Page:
An example of a capacitor divided into two or more parts will be explained based on FIG. 33 to FIG. 35.

FIG. 33 is a cross section of a typical thin-film capacitor according to the present invention.

FIG. 34 is a cross section of typical divided capacitors. In this diagram, via (via 1) for leading lower electrode is subjected to common use.

FIG. 35 is a layout example of an electrode which is divided into four parts. In FIG. 35, a via (via 2) for leading lower electrodes is provided at the center of the division lines, vias (vias 3) serving as upper electrodes are provided at four corners of the divided body, and common wirings (wirings 4) are formed to connect the four parts.

A large-capacitance capacitor such as a bypass capacitor must have an increased chip area to obtain capacitance.

Heat treatment is performed when a dielectric is formed on a lower electrode by sol-gel process. When performing such a process with the chip having a large area, exfoliation may occur due to, for example, the reduction in volume upon formation of the dielectric film, and the difference in thermal expansion coefficient between thin films of metal and ceramic. Therefore, by dividing a capacitor to alleviate the stress, such phenomenon of exfoliation occurrence may be suppressed.

The divided shape is not limited to that having angled corners but also may be a shape having no angled-corners or may be circular. A shape having no angled-corners or a circular shape is particularly preferable to alleviate the stress and suppress such phenomenon of exfoliation.

In another aspect of the present invention, one or more dielectric capacitors and one or more resistors are formed on one substrate and diced to obtain a single chip.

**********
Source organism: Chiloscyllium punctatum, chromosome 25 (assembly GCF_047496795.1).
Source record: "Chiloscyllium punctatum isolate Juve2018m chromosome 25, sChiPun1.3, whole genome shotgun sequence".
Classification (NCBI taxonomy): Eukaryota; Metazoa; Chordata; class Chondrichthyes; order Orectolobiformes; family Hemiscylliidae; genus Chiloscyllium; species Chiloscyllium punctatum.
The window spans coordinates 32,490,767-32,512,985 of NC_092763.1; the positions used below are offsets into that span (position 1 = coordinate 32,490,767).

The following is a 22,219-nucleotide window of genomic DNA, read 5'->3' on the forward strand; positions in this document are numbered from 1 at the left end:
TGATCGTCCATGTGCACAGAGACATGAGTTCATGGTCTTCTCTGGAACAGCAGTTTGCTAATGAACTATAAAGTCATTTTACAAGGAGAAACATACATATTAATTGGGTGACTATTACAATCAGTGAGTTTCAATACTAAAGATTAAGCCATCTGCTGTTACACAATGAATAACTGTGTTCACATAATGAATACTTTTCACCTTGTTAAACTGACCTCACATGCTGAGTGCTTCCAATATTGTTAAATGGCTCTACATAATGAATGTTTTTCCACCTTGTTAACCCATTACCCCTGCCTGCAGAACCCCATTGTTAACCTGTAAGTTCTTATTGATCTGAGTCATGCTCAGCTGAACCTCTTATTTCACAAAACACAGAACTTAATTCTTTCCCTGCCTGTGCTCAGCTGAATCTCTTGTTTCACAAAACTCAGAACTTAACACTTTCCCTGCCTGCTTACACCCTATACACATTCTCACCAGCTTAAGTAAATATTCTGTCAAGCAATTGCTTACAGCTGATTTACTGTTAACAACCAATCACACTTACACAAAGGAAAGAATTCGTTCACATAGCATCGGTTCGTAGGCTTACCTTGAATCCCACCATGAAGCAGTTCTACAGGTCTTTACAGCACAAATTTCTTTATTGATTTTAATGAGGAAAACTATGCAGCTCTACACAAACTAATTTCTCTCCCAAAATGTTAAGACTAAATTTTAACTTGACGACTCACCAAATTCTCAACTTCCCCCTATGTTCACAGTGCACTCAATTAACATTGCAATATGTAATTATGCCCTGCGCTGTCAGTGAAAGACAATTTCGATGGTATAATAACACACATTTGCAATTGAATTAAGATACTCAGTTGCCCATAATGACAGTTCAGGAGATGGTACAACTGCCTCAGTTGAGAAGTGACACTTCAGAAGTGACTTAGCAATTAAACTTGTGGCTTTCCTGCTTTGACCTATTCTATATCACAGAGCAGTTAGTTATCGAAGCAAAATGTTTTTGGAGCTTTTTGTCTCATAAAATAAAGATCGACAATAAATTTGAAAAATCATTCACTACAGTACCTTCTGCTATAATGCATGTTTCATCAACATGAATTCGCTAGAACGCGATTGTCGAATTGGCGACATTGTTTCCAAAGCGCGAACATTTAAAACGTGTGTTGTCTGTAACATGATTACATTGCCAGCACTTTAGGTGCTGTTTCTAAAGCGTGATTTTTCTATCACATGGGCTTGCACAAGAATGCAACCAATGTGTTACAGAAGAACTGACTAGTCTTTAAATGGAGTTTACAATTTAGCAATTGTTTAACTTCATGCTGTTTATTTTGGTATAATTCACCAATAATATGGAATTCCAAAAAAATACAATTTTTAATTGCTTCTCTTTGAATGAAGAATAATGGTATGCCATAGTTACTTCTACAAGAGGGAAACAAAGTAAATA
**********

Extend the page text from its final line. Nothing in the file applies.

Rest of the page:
As shown in FIG. 36, after a dielectric capacitor is formed, a RuO2 resistor film is formed by reactive sputtering, and by performing etching by use of a chlorine-based gas, a resistor is formed. Then, an SiO2 film is formed (also formed on the dielectric capacitor at the same time) by CVD, vias are perforated and Pt is formed therein, and a TiN barrier layer is formed and Al pads are formed thereon.

FIG. 37 is a cross-sectional view. Foregoing is an example in which ruthenium oxide resistors are disposed by the side of dielectric capacitors. The dielectric capacitors and resistors may be laminated via interlayer films. By forming dielectric capacitors and resistors on one substrate in such manner, packaging cost can be reduced. In addition, when the number of capacitors and resistors to be formed on one substrate is increased, further cost reduction may be expected.

According to the present invention, a thin-film capacitor which can be incorporated into a substrate and has a sufficient capacitance without deteriorating the electrical properties and size feature of the packaging substrate, a high-density packaging substrate incorporating such a thin film capacitor, and a method for manufacturing such a thin-film capacitor are provided.